Safety Info


Adderall refers to the active psychostimulants of the phenethylamine group. It is widely used for the treatment of narcolepsy, ADHD, and hyperactivity. This drug is well tolerated and effective, but in some cases, the use of Adderall is contraindicated:

  • You should not take Adderall if you have abuse of drugs or alcohol, heart disease, neurotic diseases, atherosclerosis, glaucoma (increased intraocular pressure), hyperthyroidism (excessive production of the thyroid hormone), hypertension.
  • Adderall is prescribed with caution and under constant supervision to patients with bipolar disorder, depression, hypertension, liver and kidney disease, psychosis, Raynaud’s syndrome, and convulsions.
  • As well, this drug cannot be prescribed if the patient has been used inhibitors for the last 14 days.
  • Patients with mental disorders and nervous system diseases should especially carefully take the medicine.
  • In the event of a significant overdose of the drug, the patient has a deterioration of cognitive functions and rapid muscle disorder. There is also a high risk of psychotic disorders (paranoid and delusional states).


While the risk of developing addiction as a result of recreational use and abuse of Adderall is high, the risk in a typical medical use is unlikely. Tolerance develops rapidly in case of abuse of Adderall, so with the prolonged use of the drug, in order to achieve the same effect, it is necessary to increase the amount of the drug. According to a review conducted by the Cochrane Collaboration regarding the withdrawal of the drug in persons strongly dependent on amphetamine and methamphetamine, “with the sudden withdrawal of Adderall in regular users, many have a limited time-abstinence syndrome within 24 hours after taking the last dose.” The review notes that the withdrawal syndrome is often observed in regular users taking high doses of the drug, and occurs in 87.6% of cases, remaining for 3-4 weeks with a “crash” phase during the first week. Symptoms of amphetamine syndrome may include:

  • fatigue,
  • dysphoric mood,
  • increased appetite,
  • increased drowsiness or insomnia,
  • bright or conscious laziness,
  • increased or decreased mobility,
  • anxiety, and
  • the development of drug cravings.

The review states that withdrawal symptoms are related to the degree of addiction, suggesting that therapeutic use is associated with much milder withdrawal symptoms. USFDA does not indicate the presence of withdrawal symptoms after discontinuation of Adderall after a long period of drug use in therapeutic doses.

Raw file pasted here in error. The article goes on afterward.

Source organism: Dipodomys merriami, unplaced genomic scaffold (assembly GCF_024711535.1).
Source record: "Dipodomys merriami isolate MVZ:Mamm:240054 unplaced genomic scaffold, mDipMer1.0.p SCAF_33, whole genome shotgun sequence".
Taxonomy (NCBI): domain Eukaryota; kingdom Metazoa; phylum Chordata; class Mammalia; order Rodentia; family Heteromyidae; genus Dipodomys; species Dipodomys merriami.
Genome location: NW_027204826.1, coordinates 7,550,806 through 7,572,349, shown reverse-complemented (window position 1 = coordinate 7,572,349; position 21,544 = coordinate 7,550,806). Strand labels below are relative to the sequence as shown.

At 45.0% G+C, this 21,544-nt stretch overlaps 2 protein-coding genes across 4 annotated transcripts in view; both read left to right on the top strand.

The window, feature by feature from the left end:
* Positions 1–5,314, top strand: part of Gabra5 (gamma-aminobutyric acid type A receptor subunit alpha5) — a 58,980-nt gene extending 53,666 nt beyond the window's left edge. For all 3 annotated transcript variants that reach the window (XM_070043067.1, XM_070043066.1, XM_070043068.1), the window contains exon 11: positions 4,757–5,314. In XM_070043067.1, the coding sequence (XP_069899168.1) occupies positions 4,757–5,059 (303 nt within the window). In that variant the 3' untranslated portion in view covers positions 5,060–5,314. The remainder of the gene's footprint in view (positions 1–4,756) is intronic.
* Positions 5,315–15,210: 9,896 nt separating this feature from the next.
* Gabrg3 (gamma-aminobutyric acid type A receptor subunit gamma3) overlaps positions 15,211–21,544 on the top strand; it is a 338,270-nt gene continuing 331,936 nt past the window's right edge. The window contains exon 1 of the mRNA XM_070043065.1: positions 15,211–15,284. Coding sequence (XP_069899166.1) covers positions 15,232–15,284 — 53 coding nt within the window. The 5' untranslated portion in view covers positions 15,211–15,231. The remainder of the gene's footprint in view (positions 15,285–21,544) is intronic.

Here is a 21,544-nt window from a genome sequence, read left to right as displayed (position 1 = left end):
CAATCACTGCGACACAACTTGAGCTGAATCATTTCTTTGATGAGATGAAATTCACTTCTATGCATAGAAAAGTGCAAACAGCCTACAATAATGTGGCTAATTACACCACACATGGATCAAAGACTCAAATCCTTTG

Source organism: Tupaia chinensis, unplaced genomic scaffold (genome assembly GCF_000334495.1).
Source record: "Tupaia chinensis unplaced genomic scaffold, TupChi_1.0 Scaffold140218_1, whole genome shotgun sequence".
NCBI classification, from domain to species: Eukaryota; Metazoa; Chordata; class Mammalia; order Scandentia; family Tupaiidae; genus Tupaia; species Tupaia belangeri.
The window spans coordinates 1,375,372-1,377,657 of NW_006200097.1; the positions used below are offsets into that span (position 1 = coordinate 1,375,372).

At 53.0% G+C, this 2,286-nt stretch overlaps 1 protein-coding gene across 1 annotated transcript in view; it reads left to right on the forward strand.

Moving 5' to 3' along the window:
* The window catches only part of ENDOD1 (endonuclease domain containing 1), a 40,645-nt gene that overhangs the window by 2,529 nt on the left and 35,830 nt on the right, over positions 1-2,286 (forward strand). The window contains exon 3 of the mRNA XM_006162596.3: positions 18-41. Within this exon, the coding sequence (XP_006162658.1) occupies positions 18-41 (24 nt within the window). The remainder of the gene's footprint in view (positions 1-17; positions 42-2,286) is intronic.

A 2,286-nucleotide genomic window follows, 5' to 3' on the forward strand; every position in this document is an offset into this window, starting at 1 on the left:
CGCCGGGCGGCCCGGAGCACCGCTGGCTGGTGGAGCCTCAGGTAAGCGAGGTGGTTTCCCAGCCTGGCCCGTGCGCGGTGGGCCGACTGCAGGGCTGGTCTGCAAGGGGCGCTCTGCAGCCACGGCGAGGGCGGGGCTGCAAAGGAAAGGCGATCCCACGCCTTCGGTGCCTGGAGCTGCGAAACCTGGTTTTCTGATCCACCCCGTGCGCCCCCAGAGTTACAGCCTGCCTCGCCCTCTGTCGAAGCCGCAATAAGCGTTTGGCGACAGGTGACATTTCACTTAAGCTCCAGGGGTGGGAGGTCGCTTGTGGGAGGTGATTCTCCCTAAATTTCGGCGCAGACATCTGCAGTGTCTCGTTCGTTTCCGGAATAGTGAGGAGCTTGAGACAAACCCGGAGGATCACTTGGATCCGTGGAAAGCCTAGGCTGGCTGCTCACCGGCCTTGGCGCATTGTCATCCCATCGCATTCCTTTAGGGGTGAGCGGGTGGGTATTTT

Abuse of Adderall can lead to the development of a stimulant psychosis, which can be represented by various symptoms such as paranoia, hallucinations, and delusions. The Cochrane Collaboration review on the treatment of psychosis associated with amphetamine, dextroamphetamine and methamphetamine dependence shows that about 5-15% of users are not able to fully recover. As well, this review shows that, based on at least one trial, it has been shown that antipsychotics effectively reduce the symptoms of acute amphetamine psychosis. In the therapeutic use of amphetamine, the development of psychosis is unlikely.


Overdosing with drugs containing amphetamine can lead to death and requires a close medical supervision. In case of moderate overdose, patients become disoriented in time and space, consciousness is confused, and body temperature is increased. They may have hyperreflexia and low blood pressure. Patients complain of myalgia, severe tremor, and tachycardia. In case of severe overdose, oliguria or anuria and kidney/liver failure may occur.


There is no evidence that Adderall or racemic amphetamine, directly or indirectly, can have a neurotoxic effect on humans, even when taken it in high doses. On the other hand, there is evidence of in vitro studies that amphetamine is a neurodegenerative and neuroprotective agent, which is associated with an increase in activity of the psychostimulatory cocaine protein and amphetamine transcript.